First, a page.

NEW YORK/CHICAGO (Reuters) - Call it the mother of all margin calls: Up to 50,000 former customers of bankrupt broker MF Global must find some $1 billion in additional collateral almost overnight, or be forced out of their trades.
Come Friday, with the mass transfer of commodity trading accounts from Jon Corzine’s fallen firm to six of its erstwhile rivals, margin clerks will be wrapping up a reckoning of how much additional money is needed to cover millions of positions. Clients who can’t quickly meet their margin will have to liquidate, making for a tumultuous day’s trade.
A court order to move the trades late on Wednesday brought only marginal relief to clients who have been essentially frozen out of their funds and positions since Friday. While accounts will now be transferred more quickly, only 60 percent of the collateral will be moved to the new brokers.
That figure may yet fluctuate as brokers scramble on Thursday to work out the details, but the net result is still likely to mean that customers will be forced to post a hefty sum within a day or two. Many of MF Global’s mainly small-scale clients may fail, triggering a mass liquidation of both short and long positions that may roil markets.
“I’ve got somewhere in the region of 8,000 positions. We can’t afford to double margin those sorts of positions,” said Tom Wacker, a proprietary gold futures trader in New York. “If we can’t get our positions transferred they’re going to be liquidated and we’re going to lose a lot of money.”
Eventually, in days or weeks, the remainder of the money should be returned. The $600 million that regulators say MF Global may have misappropriated from customers could remain outstanding, but that is less than a tenth of its funds.
In the meantime, however, brokers are unlikely to extend loans to new, unfamiliar customers to make up the margin gap — and in some cases may simply refuse to take them at all.
“We are going to require full margin on our accounts,” says Sean O’Connor, chief executive of INTL FCStone, the second-smallest of the six futures commission merchants (FCMs)selected to take the accounts.
FC Stone processes “hundreds” of account transfers a month, but the speed and scale of this week’s activity makes it an enormous challenge, he said. Transfers only began in earnest late on Wednesday, as overworked MF Global brokers were unable to keep pace with requests earlier in the week.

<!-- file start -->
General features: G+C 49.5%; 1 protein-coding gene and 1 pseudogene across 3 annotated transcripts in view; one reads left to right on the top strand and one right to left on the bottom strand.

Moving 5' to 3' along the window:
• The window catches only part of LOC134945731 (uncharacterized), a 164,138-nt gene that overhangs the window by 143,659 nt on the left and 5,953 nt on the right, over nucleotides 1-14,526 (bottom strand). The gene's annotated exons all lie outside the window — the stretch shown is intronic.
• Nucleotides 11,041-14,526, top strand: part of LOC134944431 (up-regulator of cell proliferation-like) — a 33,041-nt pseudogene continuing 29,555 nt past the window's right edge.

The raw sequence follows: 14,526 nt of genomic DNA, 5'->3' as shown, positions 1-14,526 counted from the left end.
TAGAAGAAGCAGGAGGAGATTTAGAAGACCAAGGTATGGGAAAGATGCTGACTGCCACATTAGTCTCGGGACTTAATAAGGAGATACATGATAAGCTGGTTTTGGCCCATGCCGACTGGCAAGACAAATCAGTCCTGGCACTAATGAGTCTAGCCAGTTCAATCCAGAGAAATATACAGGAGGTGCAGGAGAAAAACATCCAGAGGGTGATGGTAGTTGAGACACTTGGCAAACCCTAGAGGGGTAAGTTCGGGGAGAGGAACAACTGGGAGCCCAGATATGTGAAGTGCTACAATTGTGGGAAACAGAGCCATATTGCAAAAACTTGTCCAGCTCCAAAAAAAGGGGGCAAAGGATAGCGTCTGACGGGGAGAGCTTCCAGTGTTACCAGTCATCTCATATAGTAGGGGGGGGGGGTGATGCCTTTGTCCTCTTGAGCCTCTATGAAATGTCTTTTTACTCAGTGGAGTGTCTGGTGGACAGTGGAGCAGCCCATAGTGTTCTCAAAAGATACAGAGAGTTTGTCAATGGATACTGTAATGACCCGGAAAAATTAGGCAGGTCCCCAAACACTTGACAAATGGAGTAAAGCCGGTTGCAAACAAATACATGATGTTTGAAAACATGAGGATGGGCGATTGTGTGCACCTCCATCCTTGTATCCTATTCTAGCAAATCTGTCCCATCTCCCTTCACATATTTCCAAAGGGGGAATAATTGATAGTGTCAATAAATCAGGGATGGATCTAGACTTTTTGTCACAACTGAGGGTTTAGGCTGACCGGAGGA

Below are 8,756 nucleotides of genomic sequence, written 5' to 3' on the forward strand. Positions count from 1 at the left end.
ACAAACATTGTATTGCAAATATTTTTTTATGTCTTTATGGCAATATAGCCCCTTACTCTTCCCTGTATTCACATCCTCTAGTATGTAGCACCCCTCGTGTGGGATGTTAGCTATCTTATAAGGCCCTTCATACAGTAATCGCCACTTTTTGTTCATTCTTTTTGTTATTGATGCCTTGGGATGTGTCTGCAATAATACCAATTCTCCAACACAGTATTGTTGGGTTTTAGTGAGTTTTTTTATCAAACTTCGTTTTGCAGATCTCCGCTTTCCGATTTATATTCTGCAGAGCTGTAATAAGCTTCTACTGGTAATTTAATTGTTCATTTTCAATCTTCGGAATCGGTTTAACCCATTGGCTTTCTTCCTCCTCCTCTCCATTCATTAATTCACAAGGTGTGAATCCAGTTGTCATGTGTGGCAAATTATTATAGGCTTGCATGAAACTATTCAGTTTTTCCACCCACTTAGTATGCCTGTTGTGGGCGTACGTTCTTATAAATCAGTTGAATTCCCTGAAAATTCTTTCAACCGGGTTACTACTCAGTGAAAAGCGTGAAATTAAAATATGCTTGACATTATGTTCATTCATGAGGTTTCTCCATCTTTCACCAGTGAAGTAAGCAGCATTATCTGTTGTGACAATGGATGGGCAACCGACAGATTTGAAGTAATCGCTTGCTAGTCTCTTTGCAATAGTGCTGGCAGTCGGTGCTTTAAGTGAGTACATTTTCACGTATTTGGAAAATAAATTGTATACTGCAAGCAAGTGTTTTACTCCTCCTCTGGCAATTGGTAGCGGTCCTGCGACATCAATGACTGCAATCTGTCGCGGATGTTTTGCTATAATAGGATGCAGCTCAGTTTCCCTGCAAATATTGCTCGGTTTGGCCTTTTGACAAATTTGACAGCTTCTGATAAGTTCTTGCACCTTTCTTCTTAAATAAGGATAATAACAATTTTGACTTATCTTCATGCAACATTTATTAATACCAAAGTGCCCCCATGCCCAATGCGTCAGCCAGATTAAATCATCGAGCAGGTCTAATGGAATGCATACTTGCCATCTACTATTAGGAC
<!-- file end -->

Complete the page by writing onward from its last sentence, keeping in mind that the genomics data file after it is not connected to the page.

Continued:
“The CME has said the way they would like to handle this is the accounts are moved or they liquidate it within five days, so this will be resolved by Monday,” O’Connor told Reuters.
That means crunch time on Friday as the six firms — ABN Amro Chicago Clearing, ADM Investor Services, Dorman Trading, FCStone, R.J. O’Brien and Rosenthal Collins Group — calculate the margin required for traders to keep their trades open.
Some traders grew increasingly frantic, fearful of being forced out of positions if a broker won’t take them on.
Stephen Harbeck, president of Securities Investor Protection Corp, a group that recovers assets from failed brokerage firms, told Reuters that they were having trouble finding brokers willing to take on the accounts.
A mass liquidation in the commodity markets wouldn’t have the same effect as in equities, when most of the trade would be selling. For every long futures position there’s an offsetting short, and therefore just as many customers should be selling long positions as buying back short ones.
But it may make for a wild session.
“Risk managers out there are going to be as cautious as possible. Obviously with no money coming out of MF, positions are going to have to be liquidated just because there will be accounts that are carrying debit balances over,” said Rob Kurzatkowski futures analyst with OptionsXpress in Chicago.
“I think we’re going to see extremely volatile trading.”
Margin works like this: an exchange requires that its members (clearing brokers like MF Global) place money on deposit when they take trades from customers. The clients post those funds to MF Global, which places them in a special segregated account that can be reviewed by the exchange.